Lady Smarts: How to Plan for a Puppy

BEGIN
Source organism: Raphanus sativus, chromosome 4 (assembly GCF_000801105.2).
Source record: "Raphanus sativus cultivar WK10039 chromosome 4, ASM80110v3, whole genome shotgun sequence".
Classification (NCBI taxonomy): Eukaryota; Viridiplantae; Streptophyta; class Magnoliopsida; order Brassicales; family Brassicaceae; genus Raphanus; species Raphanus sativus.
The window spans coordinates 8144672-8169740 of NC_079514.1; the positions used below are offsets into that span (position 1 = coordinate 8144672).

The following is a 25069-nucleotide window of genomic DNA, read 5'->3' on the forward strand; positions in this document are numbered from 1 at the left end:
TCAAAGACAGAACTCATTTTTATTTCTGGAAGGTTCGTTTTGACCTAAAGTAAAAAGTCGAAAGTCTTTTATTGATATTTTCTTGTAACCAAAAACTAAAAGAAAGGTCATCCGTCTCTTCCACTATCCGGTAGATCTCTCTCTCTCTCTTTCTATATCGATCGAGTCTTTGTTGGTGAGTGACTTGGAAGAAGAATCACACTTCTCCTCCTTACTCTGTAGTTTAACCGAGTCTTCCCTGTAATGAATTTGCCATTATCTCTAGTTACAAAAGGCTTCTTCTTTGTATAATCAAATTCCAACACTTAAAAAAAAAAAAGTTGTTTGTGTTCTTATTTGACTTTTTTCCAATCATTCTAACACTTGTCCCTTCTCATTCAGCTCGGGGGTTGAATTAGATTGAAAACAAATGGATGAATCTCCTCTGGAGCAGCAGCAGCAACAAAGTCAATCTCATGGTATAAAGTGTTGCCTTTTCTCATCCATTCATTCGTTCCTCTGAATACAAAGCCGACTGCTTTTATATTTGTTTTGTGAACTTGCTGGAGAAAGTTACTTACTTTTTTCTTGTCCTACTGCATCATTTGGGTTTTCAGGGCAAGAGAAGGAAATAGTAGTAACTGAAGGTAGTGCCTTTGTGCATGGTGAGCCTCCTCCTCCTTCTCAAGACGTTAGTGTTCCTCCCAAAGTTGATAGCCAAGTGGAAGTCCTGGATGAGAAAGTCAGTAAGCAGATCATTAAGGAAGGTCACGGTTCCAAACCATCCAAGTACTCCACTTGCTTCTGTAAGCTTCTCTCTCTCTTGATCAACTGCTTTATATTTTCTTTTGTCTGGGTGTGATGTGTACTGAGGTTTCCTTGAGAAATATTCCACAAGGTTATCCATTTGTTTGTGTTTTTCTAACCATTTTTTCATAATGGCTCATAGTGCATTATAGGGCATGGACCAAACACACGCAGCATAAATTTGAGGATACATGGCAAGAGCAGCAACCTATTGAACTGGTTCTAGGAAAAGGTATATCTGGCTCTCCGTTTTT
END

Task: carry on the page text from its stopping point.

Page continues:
Start preparing your immune system now. Drop a Skittle on the sidewalk. Eat it. Repeat. Now try using a gummy bear. Lick it first. Step on it. Peel it off the sole of your shoe and then eat it. Repeat until you can, without hesitation, eat a piece of gum from the gutter. Oh, come on! You think letting a puppy that sniffs every puddle and pile lick your face is any better? Just wait until you're prying a grimy chicken wing from that locked jaw full of tiny shark-puppy teeth. By the way, in every neighborhood there is someone eating chicken wings by the bucket and tossing the bones to the ground. Beware. Maybe it's the same person; a lot of ground to cover, but they've got a lotta chicken wings to walk off. Begin talking to yourself as you stroll down the sidewalk. Use a giddy, high-pitched voice and smile a lot. Toss your head back in delight. You will inevitably talk to your dog ? first clandestinely when you think the sidewalk is clear, then blatantly carrying on full conversations ? so at least if you start now, it will seem like a significant improvement once the dog comes. Start doing finger lifts, pumps, and presses. You will end up holding the leash by your pinky finger as you juggle bags, a cell phone, and coffee, so it will need to be strong and agile. Start doing squats. You want to be immovable when you bend over to poop-scoop. It only takes one skateboarder grinding by for your excitable and surprisingly strong puppy to send you flying face first into that pile of "shit!" Of course, always remove scarves, hats, and bags before bending over to scoop. If they can, they will find a way to fall directly into that steaming pile. Start distancing yourself from material possessions. Not only is this a good exercise in general, but the chances of your puppy destroying something is directly proportional to your attachment to that item. The sooner you have nothing to lose the better. Try plunging your bare hands into an ice bath, and then practice handling poop bags to pick up things. This will prepare you for those frosty late night walks, and it's not a bad way to clean your kitchen. Now it's time to start preparing financially. Practice burning money, one bill at a time. Don't go crazy here, you'll need most of that once the dog comes, but you should get used to the feeling. Set aside $500 in cash for an emergency fund. You know, in case the dog has an emergency medical bill, or chews up the neighbor's vintage Samsonite. Or cat. Or cat named Samsonite. Now, carefully light that wad of bills on fire and throw it into a pile of your most valuable possessions. You really thought $500 was going to cover emergency medical bills for this little germ sucker? Giardia is about to become such a big part of your life that you'll start seeing it everywhere ? watching Giardia de Laurentiis make her own fettuccine, catching a flight from La Giardia, you get the idea. What's giardia, you say? HA. Oh, just you wait. Now, wash your hands. That shit (pun intended) is contagious, you're out $500, and in case you've forgotten since your last pinkeye scare ? your own healthcare plan suuuucks. Lastly, prepare yourself for crippling amounts of LOVE. The kind that comes in spurts of unbridled, embarrassing "shmoopy doopy doo"s and lets you forgive them for ruining your life, running your life, and defrosting even your cold, cold heart.
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